- Peter Miller, Alexandra E. Pavlakis, Lea Samartino, and Alexis K. Bourgeois
- Fall/Winter (2014–2015) 2015
- Link to foc312b (PDF)
- Link to foc312sup (PDF)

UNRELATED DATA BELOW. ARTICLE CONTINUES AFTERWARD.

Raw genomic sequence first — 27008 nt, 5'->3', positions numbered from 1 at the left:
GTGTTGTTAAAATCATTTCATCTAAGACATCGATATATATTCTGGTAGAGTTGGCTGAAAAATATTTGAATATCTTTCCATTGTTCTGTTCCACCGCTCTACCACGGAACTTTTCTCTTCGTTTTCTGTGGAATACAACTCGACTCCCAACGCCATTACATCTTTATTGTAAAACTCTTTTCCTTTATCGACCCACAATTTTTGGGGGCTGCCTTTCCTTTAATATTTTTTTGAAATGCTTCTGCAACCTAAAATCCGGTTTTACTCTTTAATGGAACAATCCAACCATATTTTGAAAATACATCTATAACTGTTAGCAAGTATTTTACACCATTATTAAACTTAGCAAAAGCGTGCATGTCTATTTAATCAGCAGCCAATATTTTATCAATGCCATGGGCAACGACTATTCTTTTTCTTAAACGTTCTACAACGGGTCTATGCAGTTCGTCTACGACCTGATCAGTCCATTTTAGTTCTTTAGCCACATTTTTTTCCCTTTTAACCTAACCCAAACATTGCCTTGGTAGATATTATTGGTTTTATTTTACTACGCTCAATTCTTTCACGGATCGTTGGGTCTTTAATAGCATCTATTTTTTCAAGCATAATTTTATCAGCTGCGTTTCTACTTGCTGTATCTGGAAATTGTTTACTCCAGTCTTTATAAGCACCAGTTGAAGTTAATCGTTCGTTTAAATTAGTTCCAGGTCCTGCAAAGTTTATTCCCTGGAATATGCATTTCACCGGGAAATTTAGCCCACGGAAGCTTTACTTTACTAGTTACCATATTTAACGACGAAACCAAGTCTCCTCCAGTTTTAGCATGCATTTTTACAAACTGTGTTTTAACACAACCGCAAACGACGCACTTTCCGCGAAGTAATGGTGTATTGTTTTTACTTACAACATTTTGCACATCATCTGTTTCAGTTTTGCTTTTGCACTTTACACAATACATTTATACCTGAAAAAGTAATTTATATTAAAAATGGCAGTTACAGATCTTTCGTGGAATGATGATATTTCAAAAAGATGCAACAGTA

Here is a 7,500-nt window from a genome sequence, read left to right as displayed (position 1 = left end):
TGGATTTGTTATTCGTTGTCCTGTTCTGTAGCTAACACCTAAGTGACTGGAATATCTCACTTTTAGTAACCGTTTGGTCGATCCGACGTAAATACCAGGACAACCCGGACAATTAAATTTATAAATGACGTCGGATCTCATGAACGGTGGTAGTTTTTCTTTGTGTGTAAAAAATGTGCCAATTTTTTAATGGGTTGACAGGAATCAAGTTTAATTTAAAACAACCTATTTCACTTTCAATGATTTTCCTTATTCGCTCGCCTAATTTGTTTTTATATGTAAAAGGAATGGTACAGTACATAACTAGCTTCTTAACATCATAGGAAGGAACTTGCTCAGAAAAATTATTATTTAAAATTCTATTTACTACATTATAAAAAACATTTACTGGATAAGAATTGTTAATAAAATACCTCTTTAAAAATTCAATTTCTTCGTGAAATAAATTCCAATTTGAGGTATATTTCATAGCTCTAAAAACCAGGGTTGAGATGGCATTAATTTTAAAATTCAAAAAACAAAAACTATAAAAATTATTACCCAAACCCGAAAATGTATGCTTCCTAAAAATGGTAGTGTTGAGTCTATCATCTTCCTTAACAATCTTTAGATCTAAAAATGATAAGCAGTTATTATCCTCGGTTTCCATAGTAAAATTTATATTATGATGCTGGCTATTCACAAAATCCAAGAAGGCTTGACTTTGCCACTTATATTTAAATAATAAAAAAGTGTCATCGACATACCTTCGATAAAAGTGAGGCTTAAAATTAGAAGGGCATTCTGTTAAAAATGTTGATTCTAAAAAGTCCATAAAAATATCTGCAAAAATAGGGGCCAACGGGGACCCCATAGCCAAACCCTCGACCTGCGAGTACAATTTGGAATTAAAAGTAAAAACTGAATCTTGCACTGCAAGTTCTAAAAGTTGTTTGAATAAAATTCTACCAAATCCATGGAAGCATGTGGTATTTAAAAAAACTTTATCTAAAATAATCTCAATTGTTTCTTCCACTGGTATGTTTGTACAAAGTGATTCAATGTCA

Since the beginning of the Great Recession, rates of student homelessness have risen rapidly in urban, suburban, and rural school districts throughout the United States. Approximately one million students were identified as homeless during the 2009 to 2010 school year. Although many more homeless students remained unidentified as such, this official number still represents a 41 percent increase over the number of students identified as homeless during the 2007 to 2008 school year. Nearly three-quarters of school districts throughout the United States reported local increases in student homelessness throughout this period. Since homelessness has been associated with an array of negative school outcomes including low attendance rates, poor grades and attendance scores, and social stigmatization, this increase represents a significant challenge for schools. As the depth and breadth of student homelessness have increased, education scholars have examined student-level effects of housing instability, evaluated policies that define homeless students’ rights and responsibilities, and suggested approaches that are responsive to homeless students’ needs. One clear finding that has emerged from studies of homeless and highly mobile students is that schools and communitybased organizations have important roles in connecting students and families to a variety of education-related opportunities. The purpose of the study summarized here was to learn more about these efforts, especially to determine what practices, routines, and schools were used to connect homeless students to educational opportunities, both in and out of school.